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Keywords:

  • diet;
  • epidemiology;
  • humans;
  • leptin;
  • obesity;
  • Papua New Guinea

Abstract. Lindeberg S, Söderberg S, Ahrén B, Olsson T (Lund University; and Umeå University, Malmö, Sweden). Large differences in serum leptin levels between nonwesternized and westernized populations: the Kitava study. J Intern Med 2001; 249: 553–558.

Objectives. To compare serum leptin between nonwesternized and westernized populations.

Setting.  (i) The tropical island of Kitava, Trobriand Islands, Papua New Guinea and (ii) the Northern Sweden MONICA study population.

Design. Cross-sectional survey.

Methods. Fasting levels of serum leptin were analysed in 163 randomly selected Kitavans aged 20–86 years and in 224 Swedes aged 25–74.

Main outcome measures. Mean and determinants of serum leptin.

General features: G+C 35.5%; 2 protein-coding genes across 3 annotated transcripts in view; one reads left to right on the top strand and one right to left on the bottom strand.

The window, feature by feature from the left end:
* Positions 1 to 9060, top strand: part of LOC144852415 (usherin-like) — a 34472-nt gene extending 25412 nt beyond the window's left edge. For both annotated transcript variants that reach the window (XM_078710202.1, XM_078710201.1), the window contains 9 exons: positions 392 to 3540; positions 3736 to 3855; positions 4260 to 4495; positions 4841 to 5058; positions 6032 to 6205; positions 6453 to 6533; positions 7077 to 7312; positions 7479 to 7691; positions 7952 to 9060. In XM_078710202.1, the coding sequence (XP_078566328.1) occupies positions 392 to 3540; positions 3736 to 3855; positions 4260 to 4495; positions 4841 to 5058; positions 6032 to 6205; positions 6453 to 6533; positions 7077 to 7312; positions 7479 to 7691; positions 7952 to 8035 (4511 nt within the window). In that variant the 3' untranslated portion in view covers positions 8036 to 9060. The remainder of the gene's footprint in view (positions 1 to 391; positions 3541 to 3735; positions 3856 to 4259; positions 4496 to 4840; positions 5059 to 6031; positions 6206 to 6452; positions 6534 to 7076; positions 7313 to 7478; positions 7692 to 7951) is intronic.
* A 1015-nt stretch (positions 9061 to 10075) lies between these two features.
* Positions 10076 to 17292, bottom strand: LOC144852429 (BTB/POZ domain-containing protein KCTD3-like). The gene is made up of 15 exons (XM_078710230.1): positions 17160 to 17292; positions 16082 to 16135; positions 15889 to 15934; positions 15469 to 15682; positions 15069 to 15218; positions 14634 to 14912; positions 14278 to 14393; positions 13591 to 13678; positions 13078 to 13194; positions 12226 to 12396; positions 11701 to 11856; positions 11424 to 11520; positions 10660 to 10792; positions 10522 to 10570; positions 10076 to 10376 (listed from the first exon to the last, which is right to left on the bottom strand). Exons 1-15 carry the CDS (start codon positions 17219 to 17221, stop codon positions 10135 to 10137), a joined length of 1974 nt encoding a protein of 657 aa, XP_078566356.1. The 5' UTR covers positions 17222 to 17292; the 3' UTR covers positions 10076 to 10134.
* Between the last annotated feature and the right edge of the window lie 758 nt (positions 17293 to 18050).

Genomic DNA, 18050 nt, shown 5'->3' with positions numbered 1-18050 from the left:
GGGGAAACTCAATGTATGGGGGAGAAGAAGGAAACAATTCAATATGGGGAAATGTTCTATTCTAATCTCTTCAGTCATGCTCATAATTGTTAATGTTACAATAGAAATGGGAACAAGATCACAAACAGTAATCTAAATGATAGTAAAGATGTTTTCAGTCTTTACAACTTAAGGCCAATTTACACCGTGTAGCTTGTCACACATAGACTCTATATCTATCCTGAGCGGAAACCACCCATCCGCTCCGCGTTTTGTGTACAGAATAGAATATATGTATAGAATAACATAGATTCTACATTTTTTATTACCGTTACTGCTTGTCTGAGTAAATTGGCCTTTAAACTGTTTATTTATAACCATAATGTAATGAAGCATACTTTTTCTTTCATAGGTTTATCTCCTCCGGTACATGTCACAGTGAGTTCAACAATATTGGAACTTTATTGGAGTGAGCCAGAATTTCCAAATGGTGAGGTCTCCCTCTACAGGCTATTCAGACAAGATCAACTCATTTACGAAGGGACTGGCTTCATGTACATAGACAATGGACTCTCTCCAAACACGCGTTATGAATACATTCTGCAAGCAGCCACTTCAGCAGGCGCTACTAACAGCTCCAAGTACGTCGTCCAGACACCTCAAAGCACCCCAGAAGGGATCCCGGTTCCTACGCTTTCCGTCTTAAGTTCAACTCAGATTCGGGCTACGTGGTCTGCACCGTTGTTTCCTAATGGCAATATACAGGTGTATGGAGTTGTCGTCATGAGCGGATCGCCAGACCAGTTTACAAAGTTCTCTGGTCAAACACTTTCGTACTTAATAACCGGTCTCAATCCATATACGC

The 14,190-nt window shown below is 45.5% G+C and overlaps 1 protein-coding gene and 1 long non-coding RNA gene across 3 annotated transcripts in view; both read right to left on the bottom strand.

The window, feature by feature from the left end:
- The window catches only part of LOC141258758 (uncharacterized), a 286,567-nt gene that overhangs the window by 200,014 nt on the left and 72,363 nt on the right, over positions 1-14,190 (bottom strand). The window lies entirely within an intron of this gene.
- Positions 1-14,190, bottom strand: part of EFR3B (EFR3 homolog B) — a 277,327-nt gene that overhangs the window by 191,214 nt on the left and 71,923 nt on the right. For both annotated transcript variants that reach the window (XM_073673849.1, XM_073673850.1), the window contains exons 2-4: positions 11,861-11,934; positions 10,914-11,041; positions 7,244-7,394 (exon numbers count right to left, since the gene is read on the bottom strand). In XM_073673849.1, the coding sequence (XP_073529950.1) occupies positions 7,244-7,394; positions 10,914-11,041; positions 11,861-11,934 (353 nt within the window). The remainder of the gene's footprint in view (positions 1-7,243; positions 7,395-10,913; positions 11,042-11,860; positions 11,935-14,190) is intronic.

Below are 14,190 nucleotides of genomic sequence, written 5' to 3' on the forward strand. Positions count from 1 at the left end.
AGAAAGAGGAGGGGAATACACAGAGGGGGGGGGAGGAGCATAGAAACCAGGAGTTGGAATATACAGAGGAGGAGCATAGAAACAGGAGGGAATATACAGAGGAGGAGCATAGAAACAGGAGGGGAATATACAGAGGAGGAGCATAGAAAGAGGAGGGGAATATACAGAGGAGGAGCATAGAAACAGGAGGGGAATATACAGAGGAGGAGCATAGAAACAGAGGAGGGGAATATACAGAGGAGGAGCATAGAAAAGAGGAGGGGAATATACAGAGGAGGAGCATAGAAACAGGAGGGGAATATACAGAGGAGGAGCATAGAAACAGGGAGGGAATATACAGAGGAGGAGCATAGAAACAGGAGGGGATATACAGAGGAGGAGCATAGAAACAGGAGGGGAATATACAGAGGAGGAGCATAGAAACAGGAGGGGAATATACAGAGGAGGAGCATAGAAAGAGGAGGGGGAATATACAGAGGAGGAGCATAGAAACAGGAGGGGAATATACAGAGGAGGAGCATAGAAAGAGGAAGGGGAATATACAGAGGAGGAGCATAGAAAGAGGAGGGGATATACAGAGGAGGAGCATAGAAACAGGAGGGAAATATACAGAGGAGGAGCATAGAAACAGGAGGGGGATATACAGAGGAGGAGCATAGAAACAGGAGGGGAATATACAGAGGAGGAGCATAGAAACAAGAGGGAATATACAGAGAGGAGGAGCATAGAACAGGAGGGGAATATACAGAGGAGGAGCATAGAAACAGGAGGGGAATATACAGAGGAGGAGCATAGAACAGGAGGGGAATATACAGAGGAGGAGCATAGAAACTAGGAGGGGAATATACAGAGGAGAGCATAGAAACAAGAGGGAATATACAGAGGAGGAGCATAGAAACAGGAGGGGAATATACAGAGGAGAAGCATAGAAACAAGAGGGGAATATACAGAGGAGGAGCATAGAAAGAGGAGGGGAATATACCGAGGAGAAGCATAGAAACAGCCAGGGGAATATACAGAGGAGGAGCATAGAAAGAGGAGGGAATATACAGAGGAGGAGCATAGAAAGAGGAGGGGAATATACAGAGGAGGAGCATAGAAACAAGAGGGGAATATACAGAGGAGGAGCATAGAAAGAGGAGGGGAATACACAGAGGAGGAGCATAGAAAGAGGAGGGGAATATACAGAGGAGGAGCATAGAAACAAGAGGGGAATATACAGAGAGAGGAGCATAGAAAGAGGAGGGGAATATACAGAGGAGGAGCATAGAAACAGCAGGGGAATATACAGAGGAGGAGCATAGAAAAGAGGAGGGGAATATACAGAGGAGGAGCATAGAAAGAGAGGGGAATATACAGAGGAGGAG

Results. Geometric mean of serum leptin in Kitavan males and females were 1.5 and 4.0 vs. 4.9 and 13.8 ng mL−1 in Swedish male and females (P < 0.0001 for both sexes). In Kitavans, observed geometric mean were close to predicted levels (1.8 ng mL−1 for males and 4.5 ng mL−1 for females) based on multiple linear regression equations including body mass index (BMI), triceps skinfolds (TSF) and age from the Swedish population-based sample. In Kitavans serum leptin was positively related to TSF amongst both sexes and, amongst females, to BMI. In Kitavans leptin was not related to fasting serum insulin. TSF explained 55% of the variation of leptin amongst females. There was a slight age-related increase of leptin amongst males. In Kitava leptin was not related to fasting serum insulin which was substantially lower than in Sweden.

Conclusion. The low concentrations of serum leptin amongst Kitavans probably relates to the absence of overweight and hyperinsulinaemia. At a population level serum leptin can apparently be predicted from simple measures of adiposity.